Review Editor Rating: Star Tribune Opinion publishes a mix of national and local news comments online and in print every day. To contribute, click here.

•••

Last December, I read an article about an impending environmental disaster at the Thwaites Glacier in Antarctica. Scientists have found evidence that Thwaites is melting much faster than expected. Without the glacier, which acts much like a cork in a bottle, Antarctic sea ice would be free to slide into the sea, potentially raising global sea levels by more than 10 feet over the next century. That means more New York, more New Orleans and, you guessed it, more Miami Beach.

Miami Beach and our local Hiawatha Golf Course were heavily designed when they were created. Miami Beach is built on a narrow strip of land, separated from the city of Miami by Biscayne Bay. In the 1920s, developers built Miami Beach by dredging the bay, placing a landfill above the Swiss cheese-like geology of Low Island.

Showing the same pride of that time, Theodore Wirth dredged Rice Lake in Minneapolis and dumped the excess soil into a swamp, creating what we now know as the Hiawatha Golf Course.

When Thwaites melts, Miami Beach will float in a watery grave. Similarly, a look into the climate crystal ball shows that the Hiawatha Golf Course as it exists today will not be resilient.

We know that Minnesota can expect more precipitation with more intense fluctuations between periods of drought and excessive precipitation. We’ve already seen a once-in-10-year flood in Hiawatha in 2014 that completely derailed a year and a half of golf and sent the Minneapolis Park and Recreation Board begging FEMA for help. We can’t expect another million dollar federal bailout for the next Hiawatha flood (maybe as soon as two years). The chances of receiving this type of help in the future are close to zero.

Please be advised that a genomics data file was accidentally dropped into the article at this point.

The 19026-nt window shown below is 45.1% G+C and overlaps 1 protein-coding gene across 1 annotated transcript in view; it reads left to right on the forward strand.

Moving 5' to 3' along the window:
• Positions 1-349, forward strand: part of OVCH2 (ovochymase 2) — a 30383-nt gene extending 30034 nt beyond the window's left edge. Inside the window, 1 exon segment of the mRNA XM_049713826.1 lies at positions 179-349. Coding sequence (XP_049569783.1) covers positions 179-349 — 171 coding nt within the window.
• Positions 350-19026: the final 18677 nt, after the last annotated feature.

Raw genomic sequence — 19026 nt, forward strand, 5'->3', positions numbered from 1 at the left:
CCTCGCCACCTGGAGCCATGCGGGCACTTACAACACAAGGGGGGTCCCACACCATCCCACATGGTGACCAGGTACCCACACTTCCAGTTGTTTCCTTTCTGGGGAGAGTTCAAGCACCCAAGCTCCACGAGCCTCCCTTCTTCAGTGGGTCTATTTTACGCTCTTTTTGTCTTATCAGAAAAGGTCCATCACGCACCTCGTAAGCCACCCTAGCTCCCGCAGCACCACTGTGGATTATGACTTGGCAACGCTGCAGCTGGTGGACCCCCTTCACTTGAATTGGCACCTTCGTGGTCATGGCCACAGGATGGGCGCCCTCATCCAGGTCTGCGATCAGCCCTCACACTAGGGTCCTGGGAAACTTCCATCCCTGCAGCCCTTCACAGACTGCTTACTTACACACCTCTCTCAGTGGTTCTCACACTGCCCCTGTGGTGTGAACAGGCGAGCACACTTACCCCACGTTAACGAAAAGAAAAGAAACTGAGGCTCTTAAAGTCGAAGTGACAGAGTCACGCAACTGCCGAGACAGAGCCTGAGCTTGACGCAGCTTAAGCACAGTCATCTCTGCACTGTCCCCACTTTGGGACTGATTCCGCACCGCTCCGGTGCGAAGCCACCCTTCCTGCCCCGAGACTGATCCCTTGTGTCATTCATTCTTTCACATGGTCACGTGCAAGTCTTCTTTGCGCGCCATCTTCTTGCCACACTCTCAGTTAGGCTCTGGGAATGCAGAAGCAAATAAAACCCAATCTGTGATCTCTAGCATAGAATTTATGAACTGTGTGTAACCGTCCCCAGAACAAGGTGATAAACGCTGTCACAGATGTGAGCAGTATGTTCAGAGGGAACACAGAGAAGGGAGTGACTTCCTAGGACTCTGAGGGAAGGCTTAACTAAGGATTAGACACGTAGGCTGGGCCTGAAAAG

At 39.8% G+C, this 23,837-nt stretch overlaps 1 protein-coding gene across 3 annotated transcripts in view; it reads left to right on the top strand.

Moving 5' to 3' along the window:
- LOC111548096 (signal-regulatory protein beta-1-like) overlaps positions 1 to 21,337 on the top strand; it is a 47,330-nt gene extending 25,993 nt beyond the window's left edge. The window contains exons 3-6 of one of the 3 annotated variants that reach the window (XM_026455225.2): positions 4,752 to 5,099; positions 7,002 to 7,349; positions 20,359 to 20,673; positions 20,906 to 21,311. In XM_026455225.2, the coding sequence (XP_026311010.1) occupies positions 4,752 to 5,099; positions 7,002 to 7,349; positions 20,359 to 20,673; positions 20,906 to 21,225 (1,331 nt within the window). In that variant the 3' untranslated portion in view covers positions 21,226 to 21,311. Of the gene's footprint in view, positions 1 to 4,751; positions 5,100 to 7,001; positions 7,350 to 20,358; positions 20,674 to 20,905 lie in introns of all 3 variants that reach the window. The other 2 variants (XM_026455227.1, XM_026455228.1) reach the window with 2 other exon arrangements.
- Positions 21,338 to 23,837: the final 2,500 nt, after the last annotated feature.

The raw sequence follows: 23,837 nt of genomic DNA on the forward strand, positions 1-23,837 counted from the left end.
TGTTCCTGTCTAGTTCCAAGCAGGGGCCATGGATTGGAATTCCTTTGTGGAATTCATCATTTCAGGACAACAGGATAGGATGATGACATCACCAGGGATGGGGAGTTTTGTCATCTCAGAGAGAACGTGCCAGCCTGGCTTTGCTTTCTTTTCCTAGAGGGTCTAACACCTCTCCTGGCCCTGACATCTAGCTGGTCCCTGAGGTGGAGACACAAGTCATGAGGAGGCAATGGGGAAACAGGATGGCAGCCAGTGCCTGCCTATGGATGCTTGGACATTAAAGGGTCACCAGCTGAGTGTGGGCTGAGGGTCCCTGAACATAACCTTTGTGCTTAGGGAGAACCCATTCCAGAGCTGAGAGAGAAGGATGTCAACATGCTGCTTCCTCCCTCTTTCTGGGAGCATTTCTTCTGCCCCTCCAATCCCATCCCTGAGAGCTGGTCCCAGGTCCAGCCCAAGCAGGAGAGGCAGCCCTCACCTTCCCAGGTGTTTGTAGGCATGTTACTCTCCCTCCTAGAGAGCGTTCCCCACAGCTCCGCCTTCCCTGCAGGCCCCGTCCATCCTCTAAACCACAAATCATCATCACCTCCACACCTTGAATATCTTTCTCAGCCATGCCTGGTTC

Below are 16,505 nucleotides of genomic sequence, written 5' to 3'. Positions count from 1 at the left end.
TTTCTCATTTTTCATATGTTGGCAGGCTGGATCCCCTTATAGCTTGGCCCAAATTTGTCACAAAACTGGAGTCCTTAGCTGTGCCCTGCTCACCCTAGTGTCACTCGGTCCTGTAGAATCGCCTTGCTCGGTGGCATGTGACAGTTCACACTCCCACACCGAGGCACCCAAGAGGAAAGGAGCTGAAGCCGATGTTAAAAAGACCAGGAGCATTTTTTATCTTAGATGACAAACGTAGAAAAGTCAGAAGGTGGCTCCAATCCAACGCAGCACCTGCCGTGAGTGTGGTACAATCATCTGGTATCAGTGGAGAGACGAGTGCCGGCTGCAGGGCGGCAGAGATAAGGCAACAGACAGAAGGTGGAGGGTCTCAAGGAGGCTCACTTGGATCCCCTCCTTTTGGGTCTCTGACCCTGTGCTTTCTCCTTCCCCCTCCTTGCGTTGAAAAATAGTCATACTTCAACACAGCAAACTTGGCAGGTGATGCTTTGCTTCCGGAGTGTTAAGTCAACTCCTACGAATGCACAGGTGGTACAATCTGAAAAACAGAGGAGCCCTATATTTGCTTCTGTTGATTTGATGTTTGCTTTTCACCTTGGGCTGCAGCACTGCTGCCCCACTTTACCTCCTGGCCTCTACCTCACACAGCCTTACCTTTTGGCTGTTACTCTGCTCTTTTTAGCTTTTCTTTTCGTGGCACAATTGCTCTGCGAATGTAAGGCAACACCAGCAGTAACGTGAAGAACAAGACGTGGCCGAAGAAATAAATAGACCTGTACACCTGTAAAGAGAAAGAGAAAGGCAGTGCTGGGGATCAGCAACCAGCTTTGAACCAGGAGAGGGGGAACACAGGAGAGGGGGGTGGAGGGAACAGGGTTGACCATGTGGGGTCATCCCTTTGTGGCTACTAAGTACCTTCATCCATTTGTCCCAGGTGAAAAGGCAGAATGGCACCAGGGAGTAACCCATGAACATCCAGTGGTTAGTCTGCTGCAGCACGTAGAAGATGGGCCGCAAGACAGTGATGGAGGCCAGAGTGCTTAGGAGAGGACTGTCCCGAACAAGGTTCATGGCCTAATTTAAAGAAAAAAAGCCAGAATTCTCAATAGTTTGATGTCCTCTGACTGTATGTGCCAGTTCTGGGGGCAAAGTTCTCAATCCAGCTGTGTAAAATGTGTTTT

Miami Beach’s climate deniers and 18-hole Hiawatha delusions ignore the inevitable – that our land is changing in ways that make it less hospitable to people, and frankly, to golf. Without significant expense, significant damage to the surrounding environment and neighborhood, and massive human intervention, we are unfortunately not going to fight our way to an 18-hole solution at Hiawatha.

To do nothing today is to abdicate responsibility for future generations, the majority of whom are not white. Indeed, global warming, whether it is the melting of the Thwaites Glacier, an intensification of heat waves or stronger storms, is more likely to be felt by those who are already less well-off, who tend to be brown and black and overall have fewer options.

Where golf is at its core a favored sport, global warming is a matter of environmental justice. We are doing a disservice to the black and brown children of Minneapolis today – the vast majority of whom do not play golf – by not working harder to leave them a world with clean water, with recreational activities to which they can access and with an urban ecology free of pollutants.

The vendors of 18-hole golf courses in Miami Beach and Hiawatha have a brazen disregard for nature and airs of superiority – that human ingenuity will trump billions of years of complex ecological and natural history of our planet.

As the top Park Board executives twiddle their thumbs and act like we’re off clock, Thwaites quietly slips away, not waiting for anyone. Where is the honor and respect for our black and brown children, and for the generations of climate refugees who will flock to the relative climate paradise of Minneapolis?

It’s time to face reality in Miami Beach and the Hiawatha Golf Course. We have water coming from above and below due to the unique geologies of each location. We have people crying out for our leaders to do something. And Mother Nature always wins in the end.

Becky Alper is District 3 Commissioner at the Minneapolis Park and Recreation Board.